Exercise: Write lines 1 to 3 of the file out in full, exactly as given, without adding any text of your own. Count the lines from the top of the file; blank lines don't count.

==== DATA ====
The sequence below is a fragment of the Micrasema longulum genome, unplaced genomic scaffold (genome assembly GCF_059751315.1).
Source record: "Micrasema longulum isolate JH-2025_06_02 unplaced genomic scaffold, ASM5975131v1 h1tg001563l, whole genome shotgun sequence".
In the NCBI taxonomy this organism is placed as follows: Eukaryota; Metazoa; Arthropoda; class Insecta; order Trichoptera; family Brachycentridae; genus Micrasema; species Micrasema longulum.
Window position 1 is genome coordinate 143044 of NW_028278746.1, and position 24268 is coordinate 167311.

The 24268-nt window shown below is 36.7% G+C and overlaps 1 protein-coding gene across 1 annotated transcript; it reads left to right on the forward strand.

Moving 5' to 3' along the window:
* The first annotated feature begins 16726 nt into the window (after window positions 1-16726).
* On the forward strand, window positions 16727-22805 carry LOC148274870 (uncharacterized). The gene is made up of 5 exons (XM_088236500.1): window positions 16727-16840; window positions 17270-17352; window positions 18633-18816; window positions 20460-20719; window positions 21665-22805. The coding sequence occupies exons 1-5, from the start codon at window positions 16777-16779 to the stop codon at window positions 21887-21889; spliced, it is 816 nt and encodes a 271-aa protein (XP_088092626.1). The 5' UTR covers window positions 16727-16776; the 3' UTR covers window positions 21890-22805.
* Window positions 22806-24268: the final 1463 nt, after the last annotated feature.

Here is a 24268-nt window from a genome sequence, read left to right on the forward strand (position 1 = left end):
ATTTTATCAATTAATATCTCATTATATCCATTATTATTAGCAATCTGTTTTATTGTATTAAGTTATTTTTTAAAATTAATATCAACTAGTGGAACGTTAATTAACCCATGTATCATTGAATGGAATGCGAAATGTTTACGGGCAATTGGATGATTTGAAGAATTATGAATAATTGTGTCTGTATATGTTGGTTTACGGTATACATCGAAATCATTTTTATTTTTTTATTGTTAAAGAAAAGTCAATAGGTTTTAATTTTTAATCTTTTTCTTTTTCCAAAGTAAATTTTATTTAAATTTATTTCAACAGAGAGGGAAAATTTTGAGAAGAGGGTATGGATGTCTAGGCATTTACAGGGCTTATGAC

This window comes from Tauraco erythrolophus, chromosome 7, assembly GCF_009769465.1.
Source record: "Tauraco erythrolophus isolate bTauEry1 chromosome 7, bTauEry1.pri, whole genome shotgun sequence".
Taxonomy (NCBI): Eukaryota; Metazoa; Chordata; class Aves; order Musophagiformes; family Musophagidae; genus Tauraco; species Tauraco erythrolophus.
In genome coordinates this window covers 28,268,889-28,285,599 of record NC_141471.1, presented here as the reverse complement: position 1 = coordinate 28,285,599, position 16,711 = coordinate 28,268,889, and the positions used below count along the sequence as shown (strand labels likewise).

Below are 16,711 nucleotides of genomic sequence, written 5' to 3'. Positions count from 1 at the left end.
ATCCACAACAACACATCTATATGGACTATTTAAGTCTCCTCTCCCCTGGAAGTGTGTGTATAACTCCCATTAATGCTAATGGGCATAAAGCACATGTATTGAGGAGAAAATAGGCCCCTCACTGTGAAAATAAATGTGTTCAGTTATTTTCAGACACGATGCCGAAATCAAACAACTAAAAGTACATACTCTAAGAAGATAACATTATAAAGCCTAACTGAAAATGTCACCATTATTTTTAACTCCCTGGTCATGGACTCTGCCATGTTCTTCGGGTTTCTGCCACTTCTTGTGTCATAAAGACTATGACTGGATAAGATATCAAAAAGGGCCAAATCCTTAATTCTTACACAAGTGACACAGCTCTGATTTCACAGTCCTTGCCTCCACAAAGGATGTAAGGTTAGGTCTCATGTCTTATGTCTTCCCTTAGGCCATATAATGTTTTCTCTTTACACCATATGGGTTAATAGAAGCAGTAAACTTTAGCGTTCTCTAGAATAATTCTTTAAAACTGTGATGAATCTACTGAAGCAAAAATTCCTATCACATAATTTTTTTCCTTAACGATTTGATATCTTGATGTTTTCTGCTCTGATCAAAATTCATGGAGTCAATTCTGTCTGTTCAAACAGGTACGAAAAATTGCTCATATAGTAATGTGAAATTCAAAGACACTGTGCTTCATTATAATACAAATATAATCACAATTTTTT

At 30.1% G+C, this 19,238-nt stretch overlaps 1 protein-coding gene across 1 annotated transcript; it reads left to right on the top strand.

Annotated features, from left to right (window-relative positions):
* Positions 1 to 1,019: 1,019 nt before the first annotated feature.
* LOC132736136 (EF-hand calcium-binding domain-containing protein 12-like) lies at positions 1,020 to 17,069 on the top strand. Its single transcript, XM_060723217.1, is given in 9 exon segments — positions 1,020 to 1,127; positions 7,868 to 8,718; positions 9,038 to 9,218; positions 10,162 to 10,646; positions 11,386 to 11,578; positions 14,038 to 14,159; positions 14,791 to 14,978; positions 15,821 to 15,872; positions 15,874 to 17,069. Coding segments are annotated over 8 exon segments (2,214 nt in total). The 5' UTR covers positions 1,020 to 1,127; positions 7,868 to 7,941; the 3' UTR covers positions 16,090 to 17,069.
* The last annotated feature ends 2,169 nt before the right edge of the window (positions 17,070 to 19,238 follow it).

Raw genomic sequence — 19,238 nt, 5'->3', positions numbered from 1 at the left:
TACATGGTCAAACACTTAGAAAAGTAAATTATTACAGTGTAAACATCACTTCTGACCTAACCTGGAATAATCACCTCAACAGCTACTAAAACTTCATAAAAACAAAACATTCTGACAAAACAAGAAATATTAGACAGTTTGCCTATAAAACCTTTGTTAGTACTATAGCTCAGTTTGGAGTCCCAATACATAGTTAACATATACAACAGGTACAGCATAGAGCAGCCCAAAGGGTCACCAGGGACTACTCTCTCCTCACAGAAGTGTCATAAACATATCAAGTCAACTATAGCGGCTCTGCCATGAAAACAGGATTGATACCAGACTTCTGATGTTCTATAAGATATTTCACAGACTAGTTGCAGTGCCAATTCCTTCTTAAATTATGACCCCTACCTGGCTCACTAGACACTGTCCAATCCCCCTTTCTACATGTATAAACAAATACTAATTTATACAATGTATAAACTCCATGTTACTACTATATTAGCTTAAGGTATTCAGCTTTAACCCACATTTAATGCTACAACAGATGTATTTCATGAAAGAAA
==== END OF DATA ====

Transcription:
The sequence below is a fragment of the Micrasema longulum genome, unplaced genomic scaffold (genome assembly GCF_059751315.1).
Source record: "Micrasema longulum isolate JH-2025_06_02 unplaced genomic scaffold, ASM5975131v1 h1tg001563l, whole genome shotgun sequence".
In the NCBI taxonomy this organism is placed as follows: Eukaryota; Metazoa; Arthropoda; class Insecta; order Trichoptera; family Brachycentridae; genus Micrasema; species Micrasema longulum.